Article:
She was one of the most accomplished American essay writers of the twentieth century. We are not talking restaurant reviews or recipes: her delightful books are a mix of travel, memoirs, and meals.
I recently read The Gastronomical Me, published in 1943. This collection of autobiographical essays begins in 1912 with her first conscious culinary experience: at the age of four she delighted in “the grayish pink fuzz my grandmother skimmed from a spitting kettle of strawberry jam.” She writes humorously about learning to cook: her sister politely tries to eat “Hindu Eggs,” but the curry sauce is so hot that tears run down her face after a few spoonfuls. As a college freshman in Illinois in 1927, Fisher devours dorm food, but is especially fond of TheCoffee and WaffleShop, where she and her cousin Nan devour four waffles or a five-course meal for 40 cents after exams. She describes delicious meals in France, Germany, and Switzerland in the 1930s, two marriages and bizarre kitchen arrangements in European apartments, the gourmet cooking of impecunious landladies who haggle over almost-spoiled food at the market, learning how to eat alone on several ship voyages, the beginning of the war, and widowhood. The book ends in Mexico in 1941, with the story of a transgender mariachi singer who has fallen in love with her married brother, who exults in his power over Juanito. Even the delicious enchiladas with delicate herbs cannot make up for the desolation she witnesses.
But I especially like Fisher on potato chips. She and her first husband Al ate their first European potato chips in Strasbourg. Her description of the chips is tantalizing.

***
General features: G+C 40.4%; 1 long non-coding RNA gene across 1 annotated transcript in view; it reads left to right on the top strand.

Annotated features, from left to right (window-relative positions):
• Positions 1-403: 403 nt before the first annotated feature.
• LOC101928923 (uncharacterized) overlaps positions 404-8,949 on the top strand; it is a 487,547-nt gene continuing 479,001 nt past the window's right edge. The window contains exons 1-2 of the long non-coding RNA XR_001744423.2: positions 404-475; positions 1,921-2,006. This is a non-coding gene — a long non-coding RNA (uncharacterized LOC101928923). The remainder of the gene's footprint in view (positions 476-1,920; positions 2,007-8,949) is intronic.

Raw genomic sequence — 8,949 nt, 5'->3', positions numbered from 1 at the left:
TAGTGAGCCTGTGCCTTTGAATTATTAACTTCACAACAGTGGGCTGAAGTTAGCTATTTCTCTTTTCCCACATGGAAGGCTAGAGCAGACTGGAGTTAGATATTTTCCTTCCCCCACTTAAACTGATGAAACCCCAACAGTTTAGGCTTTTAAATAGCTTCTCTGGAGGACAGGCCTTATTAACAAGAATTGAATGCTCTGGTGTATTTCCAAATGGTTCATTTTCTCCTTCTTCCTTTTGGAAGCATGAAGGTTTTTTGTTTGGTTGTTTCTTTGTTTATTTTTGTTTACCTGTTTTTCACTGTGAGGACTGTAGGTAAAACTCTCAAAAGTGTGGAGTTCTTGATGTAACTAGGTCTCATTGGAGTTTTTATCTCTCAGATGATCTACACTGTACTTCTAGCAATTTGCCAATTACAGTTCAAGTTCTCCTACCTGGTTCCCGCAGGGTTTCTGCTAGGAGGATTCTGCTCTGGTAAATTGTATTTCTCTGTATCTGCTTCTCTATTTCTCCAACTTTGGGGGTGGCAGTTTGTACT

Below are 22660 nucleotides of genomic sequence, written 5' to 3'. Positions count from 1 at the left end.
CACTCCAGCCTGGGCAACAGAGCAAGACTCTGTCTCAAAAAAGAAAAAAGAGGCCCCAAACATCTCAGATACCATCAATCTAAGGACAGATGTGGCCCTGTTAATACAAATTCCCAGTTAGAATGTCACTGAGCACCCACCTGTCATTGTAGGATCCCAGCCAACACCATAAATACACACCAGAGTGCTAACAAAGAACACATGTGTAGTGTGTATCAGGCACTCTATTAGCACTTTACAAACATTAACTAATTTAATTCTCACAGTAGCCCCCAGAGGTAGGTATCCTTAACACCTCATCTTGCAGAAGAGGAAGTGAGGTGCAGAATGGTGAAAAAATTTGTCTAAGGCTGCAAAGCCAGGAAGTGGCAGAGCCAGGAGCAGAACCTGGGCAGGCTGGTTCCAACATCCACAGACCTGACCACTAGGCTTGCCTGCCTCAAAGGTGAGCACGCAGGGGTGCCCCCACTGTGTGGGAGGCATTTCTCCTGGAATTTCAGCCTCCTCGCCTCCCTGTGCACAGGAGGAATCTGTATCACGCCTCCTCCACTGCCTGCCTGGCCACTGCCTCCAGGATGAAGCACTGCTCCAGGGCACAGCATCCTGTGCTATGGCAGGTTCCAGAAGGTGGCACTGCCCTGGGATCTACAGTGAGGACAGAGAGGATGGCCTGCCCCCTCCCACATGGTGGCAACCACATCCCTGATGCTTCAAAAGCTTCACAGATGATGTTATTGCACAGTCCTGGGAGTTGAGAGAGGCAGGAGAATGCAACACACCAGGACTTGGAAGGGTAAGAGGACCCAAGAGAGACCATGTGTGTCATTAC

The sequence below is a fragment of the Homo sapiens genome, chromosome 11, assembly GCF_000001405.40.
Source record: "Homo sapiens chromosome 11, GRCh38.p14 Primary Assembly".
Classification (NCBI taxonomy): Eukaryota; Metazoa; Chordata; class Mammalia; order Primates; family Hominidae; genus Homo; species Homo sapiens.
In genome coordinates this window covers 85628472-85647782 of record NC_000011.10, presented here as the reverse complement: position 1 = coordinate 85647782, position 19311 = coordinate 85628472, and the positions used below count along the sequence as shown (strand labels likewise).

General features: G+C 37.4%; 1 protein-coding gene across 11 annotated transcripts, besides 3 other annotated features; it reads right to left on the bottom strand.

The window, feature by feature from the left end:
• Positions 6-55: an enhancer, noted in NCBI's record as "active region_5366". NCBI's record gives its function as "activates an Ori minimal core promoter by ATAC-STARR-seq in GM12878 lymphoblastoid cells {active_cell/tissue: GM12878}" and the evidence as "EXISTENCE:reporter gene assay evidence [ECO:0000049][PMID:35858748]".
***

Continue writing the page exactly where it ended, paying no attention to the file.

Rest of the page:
The first time, on our way to Germany, we had sat downstairs while our meal was being made. There were big soft leather chairs, and on a dark table was a bowl of the first potato chips I ever saw in Europe, not the uniformly thin uniformly golden ones that come out of wax packages here at home, but light and dark, thick and paper-thin, fried in real butter and then salted casually with the gros sal served in the country with the pot-au-feu.
They were so good that I ate them with the kind of slow sensuous concentration that pregnant women are supposed to feel for chocolate-cake-at-three-in-the-morning. I suppose I should be ashamed to admit that I drank two or three glasses of red port in the same strange orgy of enjoyment. It seems impossible, but the fact remains that it was one of the keenest gastronomic moments of my life.
And here is a link to a recipe in The New York Times for” MFK Fisher’s potato chips,” devised by Craig Claiborne.I have not yet tried it, but maybe this weekend!